I had an epiphany about my marriage. And it came in the form of a houseplant.
I married Bryan in July 2001, when I was the ripe age of 25. We met in college and grew into adulthood together. We bought homes together and have an incredible 12-year-old daughter. We’ve endured the loss of pets together, as well as family members. We went through countless jobs together, including my shift to freelance writing. We had debt together. We paid off student loans and credit cards together. We were partners in every sense of the word.
In 2006, we decided to add some life to our house in San Diego. So we bought a houseplant. It was one of those crawly green leaf plants that soon grew too big for its pot, but we kept it there anyway. Every week, the soil dried out and it was in desperate need of water. One of us would glance over at “plant” (that was what we called it) and move it to the sink for life support.
We took turns doing this. I noticed and gave it water, and Bryan would also notice and make time to feed it. The plant lived in our master bathroom and we tended to its needs on a regular basis. Over the years, I noticed I became the primary caretaker of the plant. I felt bad if I let it go too long with dry soil. After all, the plant was fighting to live, and I had to help it survive.
In July 2016, 10 years after we brought that little plant home, we packed up our entire house and moved from San Diego to Indiana. We were moving to start a new career and a new life, one that had its promises of being better than what we left behind. The plant couldn’t go in the moving truck, but I wasn’t prepared to abandon it, either. So I took it inside my Honda CR-V for the four-day, 2,000-mile drive across the country.
When we arrived in Indiana, the plant was one of the first things I tended to, dutifully giving it water in the new kitchen sink. It soon made its way upstairs, where I gave it a new home in the light of the master bedroom. Over the next two years, I was the only one paying attention to the plant. I’d pick the dead leaves off its stems, but it always had green leaves left and there was still life left in the plant.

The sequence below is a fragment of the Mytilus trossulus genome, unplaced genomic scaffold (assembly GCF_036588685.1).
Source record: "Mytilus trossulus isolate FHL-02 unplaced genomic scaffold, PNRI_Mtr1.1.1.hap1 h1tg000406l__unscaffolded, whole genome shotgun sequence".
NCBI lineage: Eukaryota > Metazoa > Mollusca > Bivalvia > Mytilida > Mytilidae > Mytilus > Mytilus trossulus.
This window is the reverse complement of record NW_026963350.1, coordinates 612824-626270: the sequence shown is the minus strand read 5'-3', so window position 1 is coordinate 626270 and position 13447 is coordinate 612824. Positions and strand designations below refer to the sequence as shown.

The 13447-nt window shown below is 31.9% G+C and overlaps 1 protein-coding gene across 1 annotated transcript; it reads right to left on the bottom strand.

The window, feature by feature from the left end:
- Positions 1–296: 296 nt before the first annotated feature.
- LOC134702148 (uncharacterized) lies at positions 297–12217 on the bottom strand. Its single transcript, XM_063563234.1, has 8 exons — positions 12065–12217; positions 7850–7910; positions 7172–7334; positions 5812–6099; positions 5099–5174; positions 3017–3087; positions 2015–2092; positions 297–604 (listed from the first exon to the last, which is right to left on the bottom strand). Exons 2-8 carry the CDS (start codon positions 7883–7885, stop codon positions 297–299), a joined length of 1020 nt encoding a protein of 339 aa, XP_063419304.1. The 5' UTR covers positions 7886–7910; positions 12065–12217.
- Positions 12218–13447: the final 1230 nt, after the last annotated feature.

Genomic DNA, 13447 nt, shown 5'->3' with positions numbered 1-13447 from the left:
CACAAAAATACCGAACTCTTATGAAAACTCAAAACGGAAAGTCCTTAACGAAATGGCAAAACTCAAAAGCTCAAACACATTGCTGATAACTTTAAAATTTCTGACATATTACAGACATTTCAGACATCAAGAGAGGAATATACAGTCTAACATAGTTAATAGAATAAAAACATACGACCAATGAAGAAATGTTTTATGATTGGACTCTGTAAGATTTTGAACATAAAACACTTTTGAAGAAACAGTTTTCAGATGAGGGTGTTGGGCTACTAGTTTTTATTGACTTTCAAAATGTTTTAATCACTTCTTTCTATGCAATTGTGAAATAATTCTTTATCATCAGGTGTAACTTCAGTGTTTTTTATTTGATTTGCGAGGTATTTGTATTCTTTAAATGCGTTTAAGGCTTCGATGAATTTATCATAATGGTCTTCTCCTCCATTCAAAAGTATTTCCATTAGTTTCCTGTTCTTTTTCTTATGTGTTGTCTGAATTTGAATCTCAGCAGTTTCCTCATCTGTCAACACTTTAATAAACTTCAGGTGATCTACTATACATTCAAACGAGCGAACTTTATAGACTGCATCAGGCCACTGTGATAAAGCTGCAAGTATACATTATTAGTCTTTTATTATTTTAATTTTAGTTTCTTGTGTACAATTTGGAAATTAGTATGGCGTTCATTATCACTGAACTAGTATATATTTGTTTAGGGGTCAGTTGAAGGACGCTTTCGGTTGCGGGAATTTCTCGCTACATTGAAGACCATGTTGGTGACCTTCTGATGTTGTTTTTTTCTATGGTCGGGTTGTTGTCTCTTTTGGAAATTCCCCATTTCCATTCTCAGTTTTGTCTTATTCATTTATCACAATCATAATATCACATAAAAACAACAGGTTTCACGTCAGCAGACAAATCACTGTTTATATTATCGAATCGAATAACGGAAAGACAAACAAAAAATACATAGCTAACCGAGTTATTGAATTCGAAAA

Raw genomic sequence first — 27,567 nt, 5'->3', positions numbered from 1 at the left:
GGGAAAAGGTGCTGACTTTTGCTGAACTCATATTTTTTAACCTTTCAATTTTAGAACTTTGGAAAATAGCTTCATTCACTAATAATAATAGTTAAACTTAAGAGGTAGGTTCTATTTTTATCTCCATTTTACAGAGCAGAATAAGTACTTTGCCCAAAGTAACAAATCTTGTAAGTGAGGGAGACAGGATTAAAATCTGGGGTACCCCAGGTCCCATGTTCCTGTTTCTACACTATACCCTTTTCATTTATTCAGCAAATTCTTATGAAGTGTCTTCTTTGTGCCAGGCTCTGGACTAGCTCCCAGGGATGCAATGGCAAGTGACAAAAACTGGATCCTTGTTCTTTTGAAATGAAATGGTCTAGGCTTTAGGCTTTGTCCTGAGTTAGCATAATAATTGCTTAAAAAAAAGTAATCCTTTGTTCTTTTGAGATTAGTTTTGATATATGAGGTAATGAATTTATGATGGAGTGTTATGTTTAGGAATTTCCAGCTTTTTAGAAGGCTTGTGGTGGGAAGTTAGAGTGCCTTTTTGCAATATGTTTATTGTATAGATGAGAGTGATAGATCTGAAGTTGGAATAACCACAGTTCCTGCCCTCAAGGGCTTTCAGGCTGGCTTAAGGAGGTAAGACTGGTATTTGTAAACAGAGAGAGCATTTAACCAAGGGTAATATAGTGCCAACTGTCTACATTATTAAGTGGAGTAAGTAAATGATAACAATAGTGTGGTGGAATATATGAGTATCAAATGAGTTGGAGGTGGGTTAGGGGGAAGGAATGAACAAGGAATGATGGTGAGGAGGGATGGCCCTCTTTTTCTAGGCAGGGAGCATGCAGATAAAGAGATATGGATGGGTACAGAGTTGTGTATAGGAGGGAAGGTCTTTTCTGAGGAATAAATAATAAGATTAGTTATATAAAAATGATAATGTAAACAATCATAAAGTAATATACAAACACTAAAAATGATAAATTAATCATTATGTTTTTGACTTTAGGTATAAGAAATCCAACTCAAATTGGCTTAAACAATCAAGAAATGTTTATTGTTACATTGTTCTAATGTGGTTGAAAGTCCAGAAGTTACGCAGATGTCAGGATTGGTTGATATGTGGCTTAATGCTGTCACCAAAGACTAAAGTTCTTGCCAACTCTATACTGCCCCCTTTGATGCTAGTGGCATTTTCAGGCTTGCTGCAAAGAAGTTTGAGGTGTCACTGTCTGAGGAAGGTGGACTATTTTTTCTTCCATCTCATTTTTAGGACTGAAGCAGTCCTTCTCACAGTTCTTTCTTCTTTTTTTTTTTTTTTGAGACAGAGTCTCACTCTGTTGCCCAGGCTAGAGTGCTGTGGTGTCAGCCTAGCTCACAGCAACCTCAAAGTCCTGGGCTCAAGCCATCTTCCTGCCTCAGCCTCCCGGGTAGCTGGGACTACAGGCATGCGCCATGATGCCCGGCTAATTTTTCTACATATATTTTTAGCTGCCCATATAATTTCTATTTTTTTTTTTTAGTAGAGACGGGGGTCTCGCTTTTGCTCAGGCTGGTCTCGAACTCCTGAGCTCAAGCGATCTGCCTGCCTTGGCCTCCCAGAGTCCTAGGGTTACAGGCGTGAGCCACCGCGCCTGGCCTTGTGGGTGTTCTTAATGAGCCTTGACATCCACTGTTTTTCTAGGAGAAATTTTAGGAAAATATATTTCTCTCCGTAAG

Bryan would occasionally see the plant soaking in the bathroom sink and say things like, “I really should repot that plant in a bigger container so it has more room.” But he never repotted that plant or gave it water. He never took any action to help it grow. He just let it stay stagnant and wither.
Over the years, like so many other couples, especially ones that met and “coupled” so young, we grew apart. Our goals changed. We ended up wanting different things out of life. We talked less and less. I found myself getting frustrated at things that, for many years, I just accepted as part of marriage and life.
One day, in December 2018, I took the plant into the bathroom, placed it in the sink, and filled the dry soil with water. It was at that moment that it suddenly became clear to me: I was the only one caring for that plant and the only one that cared for its survival. That’s when I realized that plant’s journey was a metaphor for my marriage and what it had become.
Like my marriage, the plant was withering away and I was the only one nurturing it. Five months later, I told Bryan I wanted a divorce.
When my ex-husband moved out of our home, he took the plant with him. He did not ask me whether he could take the plant—the same creature he had all but abandoned—to his new home. In a strange way, I was devastated. I had been nurturing that plant and keeping it alive for 13 years. And then one day, it was gone.
As sad as I was to lose the plant, I’ve come to realize that I needed to let it go and stop caring for it. I needed to move on and let it have a different life. Just like the two people in our marriage, my ex-husband and I needed to move on. Just like my marriage, the plant served its purpose for a long time. It helped me grow, just as much as I helped it.
My daughter and I recently moved into a new home, the first house I’ve purchased and lived in on my own. After hanging up a few wall decorations, I had an overwhelming urge to buy an indoor plant. I wanted to bring new life into my house, to care for that plant and help it grow and see what it will become.